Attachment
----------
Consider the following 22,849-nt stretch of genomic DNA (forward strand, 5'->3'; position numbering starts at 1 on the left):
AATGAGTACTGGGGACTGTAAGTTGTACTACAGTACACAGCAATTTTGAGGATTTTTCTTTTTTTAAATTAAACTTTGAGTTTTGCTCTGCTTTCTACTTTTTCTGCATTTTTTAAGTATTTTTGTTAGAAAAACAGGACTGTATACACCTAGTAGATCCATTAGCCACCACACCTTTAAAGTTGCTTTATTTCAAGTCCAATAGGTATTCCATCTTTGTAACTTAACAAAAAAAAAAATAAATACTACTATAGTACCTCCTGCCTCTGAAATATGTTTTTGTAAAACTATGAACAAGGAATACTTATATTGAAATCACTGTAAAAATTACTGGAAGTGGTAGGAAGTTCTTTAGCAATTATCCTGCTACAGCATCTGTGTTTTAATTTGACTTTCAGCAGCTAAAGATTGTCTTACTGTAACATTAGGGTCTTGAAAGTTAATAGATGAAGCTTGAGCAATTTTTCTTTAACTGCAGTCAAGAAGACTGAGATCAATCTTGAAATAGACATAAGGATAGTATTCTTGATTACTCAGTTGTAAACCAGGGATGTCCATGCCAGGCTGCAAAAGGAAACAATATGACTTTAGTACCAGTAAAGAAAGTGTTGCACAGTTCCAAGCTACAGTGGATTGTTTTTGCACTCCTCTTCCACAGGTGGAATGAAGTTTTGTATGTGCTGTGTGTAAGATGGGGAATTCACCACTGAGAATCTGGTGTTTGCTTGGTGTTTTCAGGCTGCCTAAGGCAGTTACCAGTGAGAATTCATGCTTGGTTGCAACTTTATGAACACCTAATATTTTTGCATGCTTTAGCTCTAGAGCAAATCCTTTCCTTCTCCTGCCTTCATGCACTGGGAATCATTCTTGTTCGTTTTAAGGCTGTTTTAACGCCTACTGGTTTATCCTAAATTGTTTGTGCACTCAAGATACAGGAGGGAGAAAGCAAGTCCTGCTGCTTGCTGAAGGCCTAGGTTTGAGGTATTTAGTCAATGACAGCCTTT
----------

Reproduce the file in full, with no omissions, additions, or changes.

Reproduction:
Consider the following 22,849-nt stretch of genomic DNA (forward strand, 5'->3'; position numbering starts at 1 on the left):
AATGAGTACTGGGGACTGTAAGTTGTACTACAGTACACAGCAATTTTGAGGATTTTTCTTTTTTTAAATTAAACTTTGAGTTTTGCTCTGCTTTCTACTTTTTCTGCATTTTTTAAGTATTTTTGTTAGAAAAACAGGACTGTATACACCTAGTAGATCCATTAGCCACCACACCTTTAAAGTTGCTTTATTTCAAGTCCAATAGGTATTCCATCTTTGTAACTTAACAAAAAAAAAAATAAATACTACTATAGTACCTCCTGCCTCTGAAATATGTTTTTGTAAAACTATGAACAAGGAATACTTATATTGAAATCACTGTAAAAATTACTGGAAGTGGTAGGAAGTTCTTTAGCAATTATCCTGCTACAGCATCTGTGTTTTAATTTGACTTTCAGCAGCTAAAGATTGTCTTACTGTAACATTAGGGTCTTGAAAGTTAATAGATGAAGCTTGAGCAATTTTTCTTTAACTGCAGTCAAGAAGACTGAGATCAATCTTGAAATAGACATAAGGATAGTATTCTTGATTACTCAGTTGTAAACCAGGGATGTCCATGCCAGGCTGCAAAAGGAAACAATATGACTTTAGTACCAGTAAAGAAAGTGTTGCACAGTTCCAAGCTACAGTGGATTGTTTTTGCACTCCTCTTCCACAGGTGGAATGAAGTTTTGTATGTGCTGTGTGTAAGATGGGGAATTCACCACTGAGAATCTGGTGTTTGCTTGGTGTTTTCAGGCTGCCTAAGGCAGTTACCAGTGAGAATTCATGCTTGGTTGCAACTTTATGAACACCTAATATTTTTGCATGCTTTAGCTCTAGAGCAAATCCTTTCCTTCTCCTGCCTTCATGCACTGGGAATCATTCTTGTTCGTTTTAAGGCTGTTTTAACGCCTACTGGTTTATCCTAAATTGTTTGTGCACTCAAGATACAGGAGGGAGAAAGCAAGTCCTGCTGCTTGCTGAAGGCCTAGGTTTGAGGTATTTAGTCAATGACAGCCTTT